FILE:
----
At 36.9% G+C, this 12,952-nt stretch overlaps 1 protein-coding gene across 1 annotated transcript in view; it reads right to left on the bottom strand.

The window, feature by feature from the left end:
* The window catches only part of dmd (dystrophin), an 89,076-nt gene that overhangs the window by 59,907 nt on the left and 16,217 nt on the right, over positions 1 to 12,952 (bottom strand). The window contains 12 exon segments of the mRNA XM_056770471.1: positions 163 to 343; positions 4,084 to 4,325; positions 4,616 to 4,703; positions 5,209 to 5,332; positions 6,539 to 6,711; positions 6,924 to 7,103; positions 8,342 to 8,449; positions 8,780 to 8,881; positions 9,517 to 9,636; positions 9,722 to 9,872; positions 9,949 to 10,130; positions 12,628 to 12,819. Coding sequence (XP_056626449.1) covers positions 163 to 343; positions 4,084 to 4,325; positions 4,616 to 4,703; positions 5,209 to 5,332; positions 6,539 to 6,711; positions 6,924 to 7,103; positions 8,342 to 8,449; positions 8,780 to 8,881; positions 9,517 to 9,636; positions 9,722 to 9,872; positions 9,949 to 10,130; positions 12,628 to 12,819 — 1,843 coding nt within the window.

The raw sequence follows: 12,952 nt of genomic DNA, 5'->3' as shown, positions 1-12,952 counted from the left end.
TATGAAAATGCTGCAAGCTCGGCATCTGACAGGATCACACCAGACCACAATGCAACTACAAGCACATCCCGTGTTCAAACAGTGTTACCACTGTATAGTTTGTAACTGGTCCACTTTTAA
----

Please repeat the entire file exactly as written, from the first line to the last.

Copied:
At 36.9% G+C, this 12,952-nt stretch overlaps 1 protein-coding gene across 1 annotated transcript in view; it reads right to left on the bottom strand.

The window, feature by feature from the left end:
* The window catches only part of dmd (dystrophin), an 89,076-nt gene that overhangs the window by 59,907 nt on the left and 16,217 nt on the right, over positions 1 to 12,952 (bottom strand). The window contains 12 exon segments of the mRNA XM_056770471.1: positions 163 to 343; positions 4,084 to 4,325; positions 4,616 to 4,703; positions 5,209 to 5,332; positions 6,539 to 6,711; positions 6,924 to 7,103; positions 8,342 to 8,449; positions 8,780 to 8,881; positions 9,517 to 9,636; positions 9,722 to 9,872; positions 9,949 to 10,130; positions 12,628 to 12,819. Coding sequence (XP_056626449.1) covers positions 163 to 343; positions 4,084 to 4,325; positions 4,616 to 4,703; positions 5,209 to 5,332; positions 6,539 to 6,711; positions 6,924 to 7,103; positions 8,342 to 8,449; positions 8,780 to 8,881; positions 9,517 to 9,636; positions 9,722 to 9,872; positions 9,949 to 10,130; positions 12,628 to 12,819 — 1,843 coding nt within the window.

The raw sequence follows: 12,952 nt of genomic DNA, 5'->3' as shown, positions 1-12,952 counted from the left end.
TATGAAAATGCTGCAAGCTCGGCATCTGACAGGATCACACCAGACCACAATGCAACTACAAGCACATCCCGTGTTCAAACAGTGTTACCACTGTATAGTTTGTAACTGGTCCACTTTTAA